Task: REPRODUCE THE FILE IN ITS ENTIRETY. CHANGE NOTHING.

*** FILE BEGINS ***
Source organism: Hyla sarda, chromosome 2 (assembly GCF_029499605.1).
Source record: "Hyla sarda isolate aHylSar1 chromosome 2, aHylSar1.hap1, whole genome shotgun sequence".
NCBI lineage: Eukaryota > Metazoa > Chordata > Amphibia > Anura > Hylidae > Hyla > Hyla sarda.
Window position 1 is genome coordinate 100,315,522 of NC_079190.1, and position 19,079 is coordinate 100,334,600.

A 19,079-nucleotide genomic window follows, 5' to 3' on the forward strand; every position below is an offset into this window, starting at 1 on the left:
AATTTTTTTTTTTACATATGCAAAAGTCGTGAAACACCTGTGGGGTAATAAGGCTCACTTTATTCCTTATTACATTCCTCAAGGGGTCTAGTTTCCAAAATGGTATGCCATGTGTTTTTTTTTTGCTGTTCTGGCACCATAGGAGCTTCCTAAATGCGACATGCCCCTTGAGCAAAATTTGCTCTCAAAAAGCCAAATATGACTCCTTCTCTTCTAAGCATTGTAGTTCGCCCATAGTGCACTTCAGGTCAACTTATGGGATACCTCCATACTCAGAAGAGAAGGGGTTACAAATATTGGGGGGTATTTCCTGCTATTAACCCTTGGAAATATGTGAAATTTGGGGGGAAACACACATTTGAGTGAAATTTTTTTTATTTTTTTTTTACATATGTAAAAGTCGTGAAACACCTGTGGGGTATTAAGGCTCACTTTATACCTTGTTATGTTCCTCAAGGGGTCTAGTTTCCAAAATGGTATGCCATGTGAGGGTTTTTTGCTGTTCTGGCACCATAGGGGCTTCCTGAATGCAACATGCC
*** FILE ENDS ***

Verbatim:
Source organism: Hyla sarda, chromosome 2 (assembly GCF_029499605.1).
Source record: "Hyla sarda isolate aHylSar1 chromosome 2, aHylSar1.hap1, whole genome shotgun sequence".
NCBI lineage: Eukaryota > Metazoa > Chordata > Amphibia > Anura > Hylidae > Hyla > Hyla sarda.
Window position 1 is genome coordinate 100,315,522 of NC_079190.1, and position 19,079 is coordinate 100,334,600.

A 19,079-nucleotide genomic window follows, 5' to 3' on the forward strand; every position below is an offset into this window, starting at 1 on the left:
AATTTTTTTTTTTACATATGCAAAAGTCGTGAAACACCTGTGGGGTAATAAGGCTCACTTTATTCCTTATTACATTCCTCAAGGGGTCTAGTTTCCAAAATGGTATGCCATGTGTTTTTTTTTTGCTGTTCTGGCACCATAGGAGCTTCCTAAATGCGACATGCCCCTTGAGCAAAATTTGCTCTCAAAAAGCCAAATATGACTCCTTCTCTTCTAAGCATTGTAGTTCGCCCATAGTGCACTTCAGGTCAACTTATGGGATACCTCCATACTCAGAAGAGAAGGGGTTACAAATATTGGGGGGTATTTCCTGCTATTAACCCTTGGAAATATGTGAAATTTGGGGGGAAACACACATTTGAGTGAAATTTTTTTTATTTTTTTTTTACATATGTAAAAGTCGTGAAACACCTGTGGGGTATTAAGGCTCACTTTATACCTTGTTATGTTCCTCAAGGGGTCTAGTTTCCAAAATGGTATGCCATGTGAGGGTTTTTTGCTGTTCTGGCACCATAGGGGCTTCCTGAATGCAACATGCC